They are rich, they are famous...and they are blasphemous.
At least that’s what a host of top international celebrities have been accused of, thanks to some eye-catching gimmicks they have pulled.
Last week, singer Lindsay Lohan earned the wrath of many a Catholic, courtesy her ‘crucifixion’ pose. Lilo appeared on the cover of French fashion magazine Purple with arms splayed, in a crown of thorns and low-cut white robe. Soon enough, Catholic League chief Bill Donohue called the pose ‘inappropriate’.
Of course, Lilo’s antic hardly matches up to that of pop Goddess Madonna, who angered religious leaders in August 2006 when she held a mock crucifixion at her concert in Rome, two miles from the Vatican. The scene of Madonna on a mirrored cross and wearing a crown of thorns drew fire from religious leaders, who condemned it as an act of hostility toward the Roman Catholic Church.
In January 2006, rapper Kanye West, who is no stranger to controversy, posed for the cover of Rolling Stone magazine as Jesus, complete with a crown of thorns. While the cover left many wondering whether he had gone too far, Kanye’s response was, “You want me to be great, but you don’t ever want me to say I’m great?”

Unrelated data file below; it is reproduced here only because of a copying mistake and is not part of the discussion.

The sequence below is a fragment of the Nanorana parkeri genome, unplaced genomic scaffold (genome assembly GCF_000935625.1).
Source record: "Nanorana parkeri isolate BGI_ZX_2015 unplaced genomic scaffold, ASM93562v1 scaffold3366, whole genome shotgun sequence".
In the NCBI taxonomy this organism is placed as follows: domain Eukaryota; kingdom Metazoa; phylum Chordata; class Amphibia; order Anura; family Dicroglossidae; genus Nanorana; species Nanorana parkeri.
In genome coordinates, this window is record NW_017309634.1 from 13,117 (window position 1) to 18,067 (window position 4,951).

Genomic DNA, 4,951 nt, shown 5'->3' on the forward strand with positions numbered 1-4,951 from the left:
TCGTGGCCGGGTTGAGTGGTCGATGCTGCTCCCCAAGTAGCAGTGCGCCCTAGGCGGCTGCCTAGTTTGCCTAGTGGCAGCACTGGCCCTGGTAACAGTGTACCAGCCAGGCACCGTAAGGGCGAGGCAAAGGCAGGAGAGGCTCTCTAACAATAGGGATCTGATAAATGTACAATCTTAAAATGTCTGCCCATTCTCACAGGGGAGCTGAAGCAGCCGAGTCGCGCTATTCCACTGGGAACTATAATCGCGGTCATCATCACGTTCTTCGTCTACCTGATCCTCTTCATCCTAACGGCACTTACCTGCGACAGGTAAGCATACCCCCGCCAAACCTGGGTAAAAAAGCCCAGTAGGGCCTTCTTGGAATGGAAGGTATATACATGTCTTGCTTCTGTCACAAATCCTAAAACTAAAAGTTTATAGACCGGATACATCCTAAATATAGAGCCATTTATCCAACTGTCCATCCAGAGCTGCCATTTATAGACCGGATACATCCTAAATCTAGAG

Model Joanna Krupa’s got more than just tongues wagging when she posed in the buff for a PETA campaign in December 2009, floating like an angel over a group of dogs, holding
nothing but a giant crucifix to cover the bare minimum.
Her message, ‘Be an angel for animals’, was lost, however, when Deal Hudson, publisher of InsideCatholic.com, called it an ‘instance of disrespect toward Christianity’. Krupa maintained she was ‘proud’ of the campaign.
In 2008, model Heidi Klum dressed as Goddess Kali to a Halloween party, leaving Hindu groups in America fuming. “Goddess Kali is not to be used in clubs for publicity stunts or thrown around loosely for dramatic effects,” said Indo-American statesman Rajan Zed.